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DEPARTMENT OF THE NAVY -- NAVAL HISTORICAL CENTER
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Saranac

 

A river flowing from the Saranac Lakes in Franklin County, N.Y., to Lake Champlain, which it enters at Plattsburg, N.Y.

 

II

 

(SwSlpW: t. 1,463; l. 215'6"; b. 37'9"; dph. 26'6"; dr. 17'4" (max.); a. 9 8")

 

The second Saranac was laid down in 1847 by the Portsmouth (N.H.) Navy Yard, and was launched on 14 November 1848. The new side wheel steam sloop of war got underway on 10 April 1850 for a trial cruise in the North Atlantic. Upon returning home, she underwent repairs and alterations before commissioning on 12 October 1850, Capt. Josiah Tattnall in command.

 

Saranac operated along the Atlantic coast of the United States in the Home Squadron until being placed in ordinary at Philadelphia on 23 June 1852. Reactivated on 15 September, the ship sailed for New York to embark the Chevalier de Sodre, the Brazilian Minister to the United States, and got underway again on 5 October to return that distinguished diplomat to his home. She arrived at Para on the 26th and, after disembarking her passengers, she served on the Brazil Station until returning to Philadelphia and decommissioning on 20 July 1853.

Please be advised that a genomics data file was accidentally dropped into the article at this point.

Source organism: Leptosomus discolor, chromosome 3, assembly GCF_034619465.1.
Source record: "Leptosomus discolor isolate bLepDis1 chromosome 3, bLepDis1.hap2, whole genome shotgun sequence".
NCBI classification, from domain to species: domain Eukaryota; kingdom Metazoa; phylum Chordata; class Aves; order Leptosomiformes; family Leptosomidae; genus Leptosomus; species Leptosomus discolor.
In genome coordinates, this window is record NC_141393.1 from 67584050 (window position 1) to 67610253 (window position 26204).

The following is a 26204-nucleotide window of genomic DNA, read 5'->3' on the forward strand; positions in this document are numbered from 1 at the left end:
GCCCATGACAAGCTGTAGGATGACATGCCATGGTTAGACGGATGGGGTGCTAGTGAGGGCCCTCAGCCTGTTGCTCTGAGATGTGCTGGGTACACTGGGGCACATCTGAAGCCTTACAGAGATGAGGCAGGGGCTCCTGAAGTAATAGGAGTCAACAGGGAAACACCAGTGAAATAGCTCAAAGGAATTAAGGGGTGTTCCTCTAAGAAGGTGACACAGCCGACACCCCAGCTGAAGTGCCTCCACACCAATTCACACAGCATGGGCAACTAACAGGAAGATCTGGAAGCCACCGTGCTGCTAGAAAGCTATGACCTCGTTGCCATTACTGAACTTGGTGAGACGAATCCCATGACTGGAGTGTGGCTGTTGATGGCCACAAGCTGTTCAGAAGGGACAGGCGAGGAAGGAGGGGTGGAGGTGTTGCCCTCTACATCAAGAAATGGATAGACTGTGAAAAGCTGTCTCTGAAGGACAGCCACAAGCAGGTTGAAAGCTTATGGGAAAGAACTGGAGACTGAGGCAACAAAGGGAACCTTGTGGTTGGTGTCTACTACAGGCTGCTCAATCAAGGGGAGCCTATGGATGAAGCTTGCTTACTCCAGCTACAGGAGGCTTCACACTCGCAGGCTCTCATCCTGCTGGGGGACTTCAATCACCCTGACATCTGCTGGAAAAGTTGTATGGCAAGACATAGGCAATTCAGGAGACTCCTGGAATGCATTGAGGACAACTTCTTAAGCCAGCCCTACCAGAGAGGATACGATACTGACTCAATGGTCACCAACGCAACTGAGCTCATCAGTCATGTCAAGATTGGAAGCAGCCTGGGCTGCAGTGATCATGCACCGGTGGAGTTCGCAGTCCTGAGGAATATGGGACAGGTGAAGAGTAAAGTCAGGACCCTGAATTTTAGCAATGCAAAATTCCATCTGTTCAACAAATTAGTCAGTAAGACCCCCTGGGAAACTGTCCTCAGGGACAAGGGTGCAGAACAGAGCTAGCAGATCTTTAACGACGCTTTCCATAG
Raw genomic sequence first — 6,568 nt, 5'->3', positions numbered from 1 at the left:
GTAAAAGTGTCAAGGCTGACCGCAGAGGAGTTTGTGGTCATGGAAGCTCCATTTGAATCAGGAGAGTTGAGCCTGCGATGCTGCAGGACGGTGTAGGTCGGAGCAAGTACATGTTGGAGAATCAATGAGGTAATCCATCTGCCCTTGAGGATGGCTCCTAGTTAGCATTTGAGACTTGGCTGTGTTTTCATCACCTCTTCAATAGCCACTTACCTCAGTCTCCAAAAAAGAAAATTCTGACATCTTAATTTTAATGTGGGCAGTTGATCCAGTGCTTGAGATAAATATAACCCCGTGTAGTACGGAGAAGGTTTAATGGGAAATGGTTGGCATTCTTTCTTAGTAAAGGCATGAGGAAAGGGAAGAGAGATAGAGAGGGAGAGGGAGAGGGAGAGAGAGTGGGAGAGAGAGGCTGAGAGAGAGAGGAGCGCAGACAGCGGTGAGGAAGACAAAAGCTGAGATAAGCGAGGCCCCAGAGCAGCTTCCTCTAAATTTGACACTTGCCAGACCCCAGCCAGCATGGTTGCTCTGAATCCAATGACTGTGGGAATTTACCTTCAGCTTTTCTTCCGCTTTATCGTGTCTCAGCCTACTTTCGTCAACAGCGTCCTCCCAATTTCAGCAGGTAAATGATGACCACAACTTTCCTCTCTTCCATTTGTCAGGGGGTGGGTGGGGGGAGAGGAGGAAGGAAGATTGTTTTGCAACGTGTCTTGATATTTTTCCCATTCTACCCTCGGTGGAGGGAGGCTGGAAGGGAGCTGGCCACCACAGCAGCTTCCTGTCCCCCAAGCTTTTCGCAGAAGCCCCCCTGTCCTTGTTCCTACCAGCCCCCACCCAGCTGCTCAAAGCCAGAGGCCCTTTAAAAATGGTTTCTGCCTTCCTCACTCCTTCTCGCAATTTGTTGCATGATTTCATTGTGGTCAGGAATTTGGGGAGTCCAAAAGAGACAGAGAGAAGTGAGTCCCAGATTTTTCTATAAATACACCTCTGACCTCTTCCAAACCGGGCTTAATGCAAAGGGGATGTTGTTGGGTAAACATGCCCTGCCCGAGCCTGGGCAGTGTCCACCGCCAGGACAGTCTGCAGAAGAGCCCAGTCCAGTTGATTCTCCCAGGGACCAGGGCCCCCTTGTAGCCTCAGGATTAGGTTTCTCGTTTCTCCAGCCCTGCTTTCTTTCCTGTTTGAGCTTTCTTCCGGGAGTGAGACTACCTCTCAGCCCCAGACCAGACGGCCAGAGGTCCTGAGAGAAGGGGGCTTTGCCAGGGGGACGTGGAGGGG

Recommissioned on 5 November 1853, the steamer sailed for the Mediterranean where she operated until returning to Philadelphia on 26 June 1856. She was decommissioned there on 1 July for repair of her machinery and installation of new boilers. After re-commissioning on 17 September 1857, she got underway to begin the long voyage south round Cape Horn and back up the Pacific coast of the Americas for duty along the west coast of the United States. She was still performing this duty when the Civil War erupted, and she remained at the task of protecting American commerce along the coast of California throughout the war. After the Confederacy had collapsed, Saranac cruised at sea in search of Southern cruiser, Shenandoah, which remained a menace to Union shipping until belatedly learning of the end of the war.

 

Saranac continued to protect American commerce and interests until ending her longest period in commission on 25 January 1869. Recommissioned on 27 January 1870, the veteran ship resumed operations along the west coast. She operated in that increasingly important region until she was wrecked on 18 June 1875 in Seymour Narrows off Vancouver, British Columbia.